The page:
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The Samsung Galaxy S comes with a propietary filesystem called RFS.

This filesystem seems to underperform in some occasions. Some applications get laggy, and others just freeze when using it. This has reached a point on which an external team has created a tool that basically migrates the whole system to ext4.

But not everyone is technically-savy to apply it, or don't want to risk voiding their smartphone's warranty.

I realize that the ideal situation would be that the filesystem was transparent and performant in all cases. But since this doesn't seem to be the case, I'd like to know:

  • Does anyone know how to work around RFS' rough edges?
  • Is there any guide or a best-practices document that the devs should read?

Thanks a lot!

share|improve this question
up vote 3 down vote accepted

Don't do I/O on the UI thread. It's that simple.

That means don't load preferences, don't query a database, don't decode bitmaps, etc etc... use background threads for all those things. Use StrictMode to keep your code on the straight and narrow.

FWIW I am a Galaxy S owner and have long been appalled at how Samsung crippled its performance with one stupid choice. I run "Darky's ROM" on it now and that basically fixes everything permanently... can't recommend that ROM highly enough.

share|improve this answer
Thanks for your responses. Unfortunately I can't modify my phone with custom ROMs - I need it for testing apps. But I'll be sending your comments to the developers of Runkeeper, which right now freezes. – kikito Jan 17 '11 at 9:57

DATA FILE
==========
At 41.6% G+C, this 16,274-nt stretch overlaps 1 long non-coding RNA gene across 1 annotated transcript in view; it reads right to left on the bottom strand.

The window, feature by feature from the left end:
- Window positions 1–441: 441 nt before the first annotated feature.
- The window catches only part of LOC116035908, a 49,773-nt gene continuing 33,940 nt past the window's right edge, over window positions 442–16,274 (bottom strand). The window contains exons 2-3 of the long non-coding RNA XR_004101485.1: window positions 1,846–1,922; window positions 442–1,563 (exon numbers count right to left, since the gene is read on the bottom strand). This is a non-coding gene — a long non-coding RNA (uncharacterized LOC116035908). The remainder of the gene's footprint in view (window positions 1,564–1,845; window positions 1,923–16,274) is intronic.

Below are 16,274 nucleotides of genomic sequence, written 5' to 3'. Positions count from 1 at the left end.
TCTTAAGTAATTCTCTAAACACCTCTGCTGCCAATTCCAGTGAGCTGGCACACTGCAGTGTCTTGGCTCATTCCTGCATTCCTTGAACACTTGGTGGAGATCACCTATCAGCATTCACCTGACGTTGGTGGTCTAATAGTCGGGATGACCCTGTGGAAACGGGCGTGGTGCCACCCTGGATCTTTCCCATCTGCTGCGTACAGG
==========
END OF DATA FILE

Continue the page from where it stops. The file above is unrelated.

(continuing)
doing IO on the UI thread is not the problem when it comes to the RFS file system. yes, doing IO on the UI is going to cause a lag, but the problem with RFS is, no matter what thread it is on, it will cause the entire device to lag. – Ryan Conrad Jun 1 '12 at 2:00

The only way around RFS is to change it to ext4. Look at the Nexus S (a Galaxy S device), Google changed the RFS to ext4.

RFS is R eally F ricken S low and Samsung needs to realize it and change these devices.

When I was running my Galaxy S with the RFS file system, I only "noticed" the lag sometimes (so i thought), mainly when twitter would sync the latest content. The device would completely lock up and I couldn't do anything. Now that I am running a kernel with voodoo, I realized how slow RFS is. I came from a G1, so the Galaxy S was lightening fast. When I went from RFS to EXT4, the change was like coming from my G1 to the Galaxy S again.

I have a few friends that also have the Galaxy S, and I recommended it to them. Even they complain about the lag of the device.

There is no work around for RFS. Every developer should contact Samsung and let them know just how bad RFS is.

As Reuben said, don't do I/O on the UI thread, but that's a good practice anyhow. But that still wont fix the short comings of RFS. If you do a lot of I/O, no matter what thread it's on, it is still going to lag the device.

share|improve this answer
Well, I'd say that most apps on my galaxy work ok, even the ones that make heavy use of the disk, such as the video players. Only some of them give me issues. So these ones must be doing something different from the rest. I experience some lag from time to time, though. But thanks for your comments. – kikito Jan 17 '11 at 9:59
lol, love the acronym. – Jameson May 29 '12 at 5:58
@kikito: seems like reads were absolutely fine, but any sort of heavy writing would grind my entire phone down to a freeze until everything was flushed. – axon Oct 16 '12 at 18:32

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